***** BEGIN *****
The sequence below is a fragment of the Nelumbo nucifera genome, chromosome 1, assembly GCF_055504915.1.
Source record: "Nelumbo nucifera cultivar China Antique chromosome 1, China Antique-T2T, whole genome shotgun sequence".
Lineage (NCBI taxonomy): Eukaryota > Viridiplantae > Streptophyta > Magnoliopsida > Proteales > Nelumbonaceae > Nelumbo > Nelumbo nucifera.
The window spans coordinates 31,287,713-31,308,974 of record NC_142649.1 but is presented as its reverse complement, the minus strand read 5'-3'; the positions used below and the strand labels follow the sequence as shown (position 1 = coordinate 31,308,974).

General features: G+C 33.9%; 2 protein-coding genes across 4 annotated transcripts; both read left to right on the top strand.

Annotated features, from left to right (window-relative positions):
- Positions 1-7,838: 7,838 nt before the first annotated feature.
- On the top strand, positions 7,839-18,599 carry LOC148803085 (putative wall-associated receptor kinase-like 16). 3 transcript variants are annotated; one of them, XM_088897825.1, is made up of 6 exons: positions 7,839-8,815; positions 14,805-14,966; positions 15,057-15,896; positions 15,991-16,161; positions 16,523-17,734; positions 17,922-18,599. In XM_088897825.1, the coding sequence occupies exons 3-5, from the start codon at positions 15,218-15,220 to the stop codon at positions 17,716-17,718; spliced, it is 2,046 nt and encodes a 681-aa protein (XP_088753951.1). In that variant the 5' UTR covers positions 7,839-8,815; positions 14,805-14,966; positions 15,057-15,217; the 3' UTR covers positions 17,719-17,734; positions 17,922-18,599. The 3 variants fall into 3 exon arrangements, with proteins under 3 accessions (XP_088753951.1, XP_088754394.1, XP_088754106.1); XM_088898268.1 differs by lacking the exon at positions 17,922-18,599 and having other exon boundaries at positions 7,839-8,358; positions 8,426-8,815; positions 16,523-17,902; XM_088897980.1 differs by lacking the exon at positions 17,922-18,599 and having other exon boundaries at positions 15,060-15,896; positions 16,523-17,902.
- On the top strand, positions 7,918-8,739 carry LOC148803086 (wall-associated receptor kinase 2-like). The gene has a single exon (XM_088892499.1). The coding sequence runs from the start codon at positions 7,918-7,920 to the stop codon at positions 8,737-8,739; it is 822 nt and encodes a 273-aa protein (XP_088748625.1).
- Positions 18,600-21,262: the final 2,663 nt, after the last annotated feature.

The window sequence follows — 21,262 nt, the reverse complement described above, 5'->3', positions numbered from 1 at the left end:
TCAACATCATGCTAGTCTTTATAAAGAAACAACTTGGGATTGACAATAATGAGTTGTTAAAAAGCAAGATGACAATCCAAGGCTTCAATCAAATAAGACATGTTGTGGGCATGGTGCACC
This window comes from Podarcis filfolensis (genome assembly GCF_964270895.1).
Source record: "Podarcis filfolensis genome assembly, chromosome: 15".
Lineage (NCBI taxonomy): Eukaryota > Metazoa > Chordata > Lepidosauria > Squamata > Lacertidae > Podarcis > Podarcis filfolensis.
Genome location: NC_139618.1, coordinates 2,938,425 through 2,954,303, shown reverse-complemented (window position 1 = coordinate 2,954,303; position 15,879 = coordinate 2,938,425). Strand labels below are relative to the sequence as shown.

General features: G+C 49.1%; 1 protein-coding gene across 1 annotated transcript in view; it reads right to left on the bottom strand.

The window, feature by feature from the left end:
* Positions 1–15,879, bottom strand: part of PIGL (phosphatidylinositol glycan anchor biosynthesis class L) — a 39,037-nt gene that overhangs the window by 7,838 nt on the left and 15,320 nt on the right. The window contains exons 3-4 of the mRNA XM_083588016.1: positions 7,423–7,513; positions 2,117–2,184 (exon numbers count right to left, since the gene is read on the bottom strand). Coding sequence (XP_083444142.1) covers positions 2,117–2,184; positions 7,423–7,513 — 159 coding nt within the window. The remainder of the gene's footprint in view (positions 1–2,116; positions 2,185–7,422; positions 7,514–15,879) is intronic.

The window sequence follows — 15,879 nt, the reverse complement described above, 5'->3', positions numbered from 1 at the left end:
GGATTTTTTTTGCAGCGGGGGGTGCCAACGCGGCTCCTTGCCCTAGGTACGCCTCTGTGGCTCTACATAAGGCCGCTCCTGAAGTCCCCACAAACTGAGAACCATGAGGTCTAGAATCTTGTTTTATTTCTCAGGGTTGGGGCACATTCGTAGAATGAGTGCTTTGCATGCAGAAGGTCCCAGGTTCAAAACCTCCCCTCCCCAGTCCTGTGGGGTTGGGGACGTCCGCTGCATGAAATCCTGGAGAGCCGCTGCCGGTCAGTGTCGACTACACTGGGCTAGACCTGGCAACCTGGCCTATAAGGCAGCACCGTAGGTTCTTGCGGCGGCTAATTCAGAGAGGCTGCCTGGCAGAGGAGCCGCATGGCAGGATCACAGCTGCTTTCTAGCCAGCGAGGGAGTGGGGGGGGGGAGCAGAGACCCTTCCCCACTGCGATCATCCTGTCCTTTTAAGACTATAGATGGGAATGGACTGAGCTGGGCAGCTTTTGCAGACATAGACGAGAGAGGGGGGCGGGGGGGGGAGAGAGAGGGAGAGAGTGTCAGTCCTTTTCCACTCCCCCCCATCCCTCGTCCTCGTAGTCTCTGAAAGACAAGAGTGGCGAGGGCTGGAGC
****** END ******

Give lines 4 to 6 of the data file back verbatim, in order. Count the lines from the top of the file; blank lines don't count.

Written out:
The window spans coordinates 31,287,713-31,308,974 of record NC_142649.1 but is presented as its reverse complement, the minus strand read 5'-3'; the positions used below and the strand labels follow the sequence as shown (position 1 = coordinate 31,308,974).

General features: G+C 33.9%; 2 protein-coding genes across 4 annotated transcripts; both read left to right on the top strand.

Annotated features, from left to right (window-relative positions):